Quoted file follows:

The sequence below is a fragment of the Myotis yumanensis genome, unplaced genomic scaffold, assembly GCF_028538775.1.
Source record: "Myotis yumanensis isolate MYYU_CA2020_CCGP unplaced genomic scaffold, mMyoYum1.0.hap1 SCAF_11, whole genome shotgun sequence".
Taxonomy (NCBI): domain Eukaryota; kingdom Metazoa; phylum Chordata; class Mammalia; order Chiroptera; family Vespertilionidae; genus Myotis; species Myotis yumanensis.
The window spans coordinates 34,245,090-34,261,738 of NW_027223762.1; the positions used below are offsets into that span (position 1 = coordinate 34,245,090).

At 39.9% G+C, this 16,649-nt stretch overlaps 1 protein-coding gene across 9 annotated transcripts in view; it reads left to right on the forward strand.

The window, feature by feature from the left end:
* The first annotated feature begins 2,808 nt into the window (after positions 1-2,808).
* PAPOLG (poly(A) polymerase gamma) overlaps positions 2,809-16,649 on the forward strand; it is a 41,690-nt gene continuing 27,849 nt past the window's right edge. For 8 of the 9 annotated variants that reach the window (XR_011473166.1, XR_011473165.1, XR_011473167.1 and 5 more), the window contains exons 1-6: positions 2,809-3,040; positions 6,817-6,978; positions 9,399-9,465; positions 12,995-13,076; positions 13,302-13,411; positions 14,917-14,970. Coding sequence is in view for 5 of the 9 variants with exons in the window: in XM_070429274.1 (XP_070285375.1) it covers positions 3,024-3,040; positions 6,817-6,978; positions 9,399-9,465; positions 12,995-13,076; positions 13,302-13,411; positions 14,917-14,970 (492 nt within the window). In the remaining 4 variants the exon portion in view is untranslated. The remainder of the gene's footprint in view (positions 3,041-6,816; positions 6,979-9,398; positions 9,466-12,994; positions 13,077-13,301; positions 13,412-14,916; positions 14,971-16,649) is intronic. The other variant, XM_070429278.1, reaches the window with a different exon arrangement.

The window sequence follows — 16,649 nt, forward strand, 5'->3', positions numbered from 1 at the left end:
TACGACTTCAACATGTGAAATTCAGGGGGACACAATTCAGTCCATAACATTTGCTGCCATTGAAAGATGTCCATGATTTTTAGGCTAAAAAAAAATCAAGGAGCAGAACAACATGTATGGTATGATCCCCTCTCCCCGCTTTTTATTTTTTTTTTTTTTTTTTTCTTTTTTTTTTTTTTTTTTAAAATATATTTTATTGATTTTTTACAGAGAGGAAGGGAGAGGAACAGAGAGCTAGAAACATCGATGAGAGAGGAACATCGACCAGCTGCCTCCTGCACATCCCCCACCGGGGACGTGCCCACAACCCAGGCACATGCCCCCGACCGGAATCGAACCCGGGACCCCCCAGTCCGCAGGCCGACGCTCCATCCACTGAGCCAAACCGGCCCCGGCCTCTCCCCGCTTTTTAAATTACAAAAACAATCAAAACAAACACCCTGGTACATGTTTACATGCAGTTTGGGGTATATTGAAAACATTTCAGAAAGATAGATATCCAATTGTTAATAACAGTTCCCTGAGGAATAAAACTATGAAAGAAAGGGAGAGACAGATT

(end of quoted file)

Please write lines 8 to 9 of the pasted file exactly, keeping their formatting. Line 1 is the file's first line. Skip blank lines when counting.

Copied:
* PAPOLG (poly(A) polymerase gamma) overlaps positions 2,809-16,649 on the forward strand; it is a 41,690-nt gene continuing 27,849 nt past the window's right edge. For 8 of the 9 annotated variants that reach the window (XR_011473166.1, XR_011473165.1, XR_011473167.1 and 5 more), the window contains exons 1-6: positions 2,809-3,040; positions 6,817-6,978; positions 9,399-9,465; positions 12,995-13,076; positions 13,302-13,411; positions 14,917-14,970. Coding sequence is in view for 5 of the 9 variants with exons in the window: in XM_070429274.1 (XP_070285375.1) it covers positions 3,024-3,040; positions 6,817-6,978; positions 9,399-9,465; positions 12,995-13,076; positions 13,302-13,411; positions 14,917-14,970 (492 nt within the window). In the remaining 4 variants the exon portion in view is untranslated. The remainder of the gene's footprint in view (positions 3,041-6,816; positions 6,979-9,398; positions 9,466-12,994; positions 13,077-13,301; positions 13,412-14,916; positions 14,971-16,649) is intronic. The other variant, XM_070429278.1, reaches the window with a different exon arrangement.

The window sequence follows — 16,649 nt, forward strand, 5'->3', positions numbered from 1 at the left end: